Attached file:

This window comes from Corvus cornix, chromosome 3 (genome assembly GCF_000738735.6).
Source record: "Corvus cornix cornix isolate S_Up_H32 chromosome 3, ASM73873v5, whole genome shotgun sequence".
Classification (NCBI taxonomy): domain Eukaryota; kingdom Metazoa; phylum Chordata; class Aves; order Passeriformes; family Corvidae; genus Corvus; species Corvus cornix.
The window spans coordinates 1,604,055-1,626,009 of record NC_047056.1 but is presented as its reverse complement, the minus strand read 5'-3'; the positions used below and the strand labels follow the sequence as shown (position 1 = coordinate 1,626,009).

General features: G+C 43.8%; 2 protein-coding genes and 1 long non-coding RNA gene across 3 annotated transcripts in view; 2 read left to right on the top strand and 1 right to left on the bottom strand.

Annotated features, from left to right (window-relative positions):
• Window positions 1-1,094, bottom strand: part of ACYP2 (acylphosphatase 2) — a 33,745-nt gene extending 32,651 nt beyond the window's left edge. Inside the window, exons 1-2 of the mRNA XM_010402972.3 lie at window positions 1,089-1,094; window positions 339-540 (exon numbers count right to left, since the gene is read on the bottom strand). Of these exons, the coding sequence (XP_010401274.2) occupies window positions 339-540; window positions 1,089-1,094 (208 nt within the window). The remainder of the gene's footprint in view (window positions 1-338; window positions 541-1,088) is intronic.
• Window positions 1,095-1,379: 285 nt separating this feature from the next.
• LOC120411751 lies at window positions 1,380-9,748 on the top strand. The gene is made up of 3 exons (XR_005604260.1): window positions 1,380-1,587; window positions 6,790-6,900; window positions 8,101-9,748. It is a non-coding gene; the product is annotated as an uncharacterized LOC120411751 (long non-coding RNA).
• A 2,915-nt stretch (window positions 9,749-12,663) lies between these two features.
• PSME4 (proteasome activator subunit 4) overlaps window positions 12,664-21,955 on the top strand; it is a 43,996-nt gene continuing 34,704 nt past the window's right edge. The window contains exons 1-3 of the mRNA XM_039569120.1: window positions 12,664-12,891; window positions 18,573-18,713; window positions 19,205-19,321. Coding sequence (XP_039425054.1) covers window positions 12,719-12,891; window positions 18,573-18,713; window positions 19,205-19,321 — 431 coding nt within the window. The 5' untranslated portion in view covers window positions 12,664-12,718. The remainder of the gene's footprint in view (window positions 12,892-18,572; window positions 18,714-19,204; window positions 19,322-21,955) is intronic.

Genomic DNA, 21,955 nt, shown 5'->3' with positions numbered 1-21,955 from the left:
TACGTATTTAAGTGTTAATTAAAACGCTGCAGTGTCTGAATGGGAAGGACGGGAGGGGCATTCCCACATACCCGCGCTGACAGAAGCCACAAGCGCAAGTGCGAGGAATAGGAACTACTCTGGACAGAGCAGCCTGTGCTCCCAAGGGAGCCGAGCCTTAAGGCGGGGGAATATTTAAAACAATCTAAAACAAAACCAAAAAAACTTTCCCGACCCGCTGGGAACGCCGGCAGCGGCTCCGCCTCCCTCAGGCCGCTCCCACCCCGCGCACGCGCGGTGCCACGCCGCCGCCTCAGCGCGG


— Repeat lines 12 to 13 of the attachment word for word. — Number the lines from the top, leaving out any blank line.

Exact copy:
Genomic DNA, 21,955 nt, shown 5'->3' with positions numbered 1-21,955 from the left:
TACGTATTTAAGTGTTAATTAAAACGCTGCAGTGTCTGAATGGGAAGGACGGGAGGGGCATTCCCACATACCCGCGCTGACAGAAGCCACAAGCGCAAGTGCGAGGAATAGGAACTACTCTGGACAGAGCAGCCTGTGCTCCCAAGGGAGCCGAGCCTTAAGGCGGGGGAATATTTAAAACAATCTAAAACAAAACCAAAAAAACTTTCCCGACCCGCTGGGAACGCCGGCAGCGGCTCCGCCTCCCTCAGGCCGCTCCCACCCCGCGCACGCGCGGTGCCACGCCGCCGCCTCAGCGCGG